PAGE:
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Walmer isn't as grand as some of the places I've visited, it was clear that is was built to be a defensive structure rather than a home, the wall are really thick, and there are cannons on the battlements 
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English Heritage are a bit stingy on where you can take photographs, but the interior wasn't too my taste anyway. Most of the walls were painted a rather garish blue. Also I don't think the Queen mum was much of a reader, there was no library, which is usually my favourite place to visit when I go on these trip. 

She was in to her gardens though, and Walmer did have some pretty outside space. Prince Charles apparently replanted the garden for his grandmother one year. 
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Saturday, 13 July 2013

Sam Hawken- The Dead Women of Juarez

Some people may find the subject matter of The Dead Women of Juarez disturbing. It is however a worthy read, though I can't really say I 'enjoyed' it, as I was horrified by many of the events and the narrative is bleak. I finished it earlier this week, had it's been on my mind since. It would make a really good choice for a Book Club, as it's just over 300 pages long, but would provoke discussion.

Trigger Warning: violence towards women, rape, torture, murder

The plot:  Set in a Mexican border town Kelly Courter a washed-up American boxer with an addiction to heroin is accused of murdering his girlfriend. His only defender is Rafael Sevilla, a Mexican detective with a tragic past. On the quest for justice and truth Sevilla is drawn into the corrupt and depraved world of organised crime.

The Dead Women of Juarez is fiction, but since 1993 over 500 women have been murdered in Ciudad Juarez. The victims are often raped, tortured and mutilated and the conviction rate for these crimes is low. Justice is a key theme of the novel, with an ineffective and corrupt police the city is portrayed as practically lawless.  The violence in the novel is graphic and at times gratuitous.

Kelly is deeply flawed man, he sells and takes drugs, cons tourists and has absconded to Mexico to avoid the police in America. His only redeeming features are his love for Paloma and his loyalty to his friend. Although I sympathised with his guilt and grief over Paloma's death, I also felt he should be held accountable for his earlier crime.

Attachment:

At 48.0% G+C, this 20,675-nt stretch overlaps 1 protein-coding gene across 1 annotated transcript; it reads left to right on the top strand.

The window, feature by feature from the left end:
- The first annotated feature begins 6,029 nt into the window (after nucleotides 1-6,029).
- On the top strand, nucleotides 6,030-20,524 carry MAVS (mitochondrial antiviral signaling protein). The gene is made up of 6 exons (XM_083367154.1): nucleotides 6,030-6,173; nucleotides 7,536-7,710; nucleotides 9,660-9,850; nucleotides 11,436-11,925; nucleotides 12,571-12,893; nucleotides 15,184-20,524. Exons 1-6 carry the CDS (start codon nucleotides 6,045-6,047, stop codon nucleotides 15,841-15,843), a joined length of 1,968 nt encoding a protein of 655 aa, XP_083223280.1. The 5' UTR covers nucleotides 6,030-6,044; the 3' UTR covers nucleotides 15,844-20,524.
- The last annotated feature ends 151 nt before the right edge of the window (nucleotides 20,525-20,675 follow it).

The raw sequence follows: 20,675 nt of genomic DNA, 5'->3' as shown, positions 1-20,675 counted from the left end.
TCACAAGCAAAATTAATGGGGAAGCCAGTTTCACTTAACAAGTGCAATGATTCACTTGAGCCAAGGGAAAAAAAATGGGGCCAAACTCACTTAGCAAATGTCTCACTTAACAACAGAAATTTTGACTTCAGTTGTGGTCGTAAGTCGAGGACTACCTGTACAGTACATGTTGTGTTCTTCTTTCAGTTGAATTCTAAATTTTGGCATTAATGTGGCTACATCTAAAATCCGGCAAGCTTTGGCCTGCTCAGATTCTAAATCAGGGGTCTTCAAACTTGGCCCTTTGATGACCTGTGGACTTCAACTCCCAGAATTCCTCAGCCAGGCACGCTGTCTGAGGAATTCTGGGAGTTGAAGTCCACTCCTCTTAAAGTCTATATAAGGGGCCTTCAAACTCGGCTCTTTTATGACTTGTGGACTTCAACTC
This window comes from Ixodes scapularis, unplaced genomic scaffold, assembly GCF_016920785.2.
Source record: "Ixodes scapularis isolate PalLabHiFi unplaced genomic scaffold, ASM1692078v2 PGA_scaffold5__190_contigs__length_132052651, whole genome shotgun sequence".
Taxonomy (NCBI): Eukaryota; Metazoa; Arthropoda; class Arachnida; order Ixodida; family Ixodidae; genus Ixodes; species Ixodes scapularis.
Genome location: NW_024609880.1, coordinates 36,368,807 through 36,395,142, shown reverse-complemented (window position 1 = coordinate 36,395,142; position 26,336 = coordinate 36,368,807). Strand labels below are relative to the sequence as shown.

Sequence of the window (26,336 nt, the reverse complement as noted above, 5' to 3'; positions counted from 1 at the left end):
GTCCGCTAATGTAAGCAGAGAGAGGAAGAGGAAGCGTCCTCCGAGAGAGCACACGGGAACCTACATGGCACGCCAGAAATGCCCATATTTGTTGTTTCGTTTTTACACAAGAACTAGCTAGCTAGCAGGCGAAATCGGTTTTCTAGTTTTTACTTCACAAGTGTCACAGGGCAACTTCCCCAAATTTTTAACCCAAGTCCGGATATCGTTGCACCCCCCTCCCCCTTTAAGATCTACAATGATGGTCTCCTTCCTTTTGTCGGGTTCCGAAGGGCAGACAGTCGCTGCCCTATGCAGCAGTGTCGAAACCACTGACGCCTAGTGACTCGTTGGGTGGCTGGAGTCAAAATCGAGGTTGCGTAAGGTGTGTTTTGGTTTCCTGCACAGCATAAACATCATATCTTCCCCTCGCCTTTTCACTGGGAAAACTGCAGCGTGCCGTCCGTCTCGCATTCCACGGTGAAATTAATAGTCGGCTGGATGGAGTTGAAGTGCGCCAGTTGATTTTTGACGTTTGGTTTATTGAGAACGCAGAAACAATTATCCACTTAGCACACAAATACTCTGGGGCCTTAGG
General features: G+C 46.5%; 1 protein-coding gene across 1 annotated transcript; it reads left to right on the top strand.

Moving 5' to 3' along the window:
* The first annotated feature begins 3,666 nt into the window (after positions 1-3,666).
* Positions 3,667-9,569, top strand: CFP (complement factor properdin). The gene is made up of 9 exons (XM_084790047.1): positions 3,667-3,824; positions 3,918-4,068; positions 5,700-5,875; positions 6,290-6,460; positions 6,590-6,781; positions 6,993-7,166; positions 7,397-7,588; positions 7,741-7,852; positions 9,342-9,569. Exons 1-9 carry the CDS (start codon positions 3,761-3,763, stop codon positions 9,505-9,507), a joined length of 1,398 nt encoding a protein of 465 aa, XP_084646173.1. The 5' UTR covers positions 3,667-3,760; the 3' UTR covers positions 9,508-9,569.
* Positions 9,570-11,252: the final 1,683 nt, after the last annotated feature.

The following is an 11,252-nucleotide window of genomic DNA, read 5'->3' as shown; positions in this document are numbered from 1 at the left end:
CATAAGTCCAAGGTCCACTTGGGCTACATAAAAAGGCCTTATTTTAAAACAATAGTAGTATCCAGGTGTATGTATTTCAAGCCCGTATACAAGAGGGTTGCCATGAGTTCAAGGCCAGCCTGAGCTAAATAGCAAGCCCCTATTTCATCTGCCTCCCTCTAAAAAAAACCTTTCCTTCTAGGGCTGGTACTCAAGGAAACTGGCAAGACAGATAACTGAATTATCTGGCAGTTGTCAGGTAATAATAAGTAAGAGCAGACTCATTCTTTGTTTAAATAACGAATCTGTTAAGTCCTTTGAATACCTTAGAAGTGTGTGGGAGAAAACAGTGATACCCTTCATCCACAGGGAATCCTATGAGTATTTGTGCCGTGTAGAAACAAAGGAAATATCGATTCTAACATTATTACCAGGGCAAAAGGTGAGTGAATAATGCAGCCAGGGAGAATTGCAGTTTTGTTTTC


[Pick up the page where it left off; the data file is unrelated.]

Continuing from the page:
It is also debatable whether Sevilla is a hero or an anti-hero. He participates in vigilante justice and accepts police brutality, but it is perhaps because he has no other choice. It is quite clear from the outset who the perpetrators of the femicides is, which is lucky as Sevilla doesn't seem to be a very good detective. In fairness though, the novel isn't really a detective novel, it is more about social problems and the crime itself, rather than how crimes are solved.  

The main criticism I have with the Dead Women of Juarez is the lack of female characters. I think how the women of the city cope and feel with the epidemic of violence directed towards them should have been included. More attention should have been give to the female activists, as it would have given the narrative more balance, women wouldn't be just be passive victims, but active voices for change and justice. The novel was inspired by two organisations Las Mujeres De Negro (the Women in Black) and Voces Sin Eco (Voices without Echo) so it is frustrating that women in are not given more of a voice.

pink crosses erected by Las Mujeres De Negro  mark the graves of murdered women in Juarez 


 If your interested in social justice or women's rights I'd recommend this book. It introduced me to an issue I was unaware of and I'm really interested to learn more about Las Mujeres De Negro and Voces Sin Eco and the work that they do.

Tuesday, 9 July 2013

Lynn Voedisch- The God's Wife

I was going to wait until I'd finished this book before reviewing- as I think that's fair, but I can't. The God's Wife is just so poor. I've read some pretty rubbish books (*ahem* Alex) but this defeated me, thank god I didn't actually spend any money on it as I got it on a kindle freebie.
The Plot: Rebecca has just been the awarded the lead in her dance company's upcoming performance, but her random fainting spells, and preoccupation with dreams about ancient Egypt are jeopardizing her role and her relationships. Neferet, princess of Egypt and priestess has been married to the god Amun, a privileged position, but also dangerous. Her mother, half brother and incestuous brother/lover all wish to exploit her favoured position.

Lynn Voedisch really needs to go and make an offering to Seshest, (ancient Egyption goddess of literature) because this novel is appalling.  Racist undertones and misogyny all feature in the modern parts of the book. The plot is clich├ęd, dull and poorly written.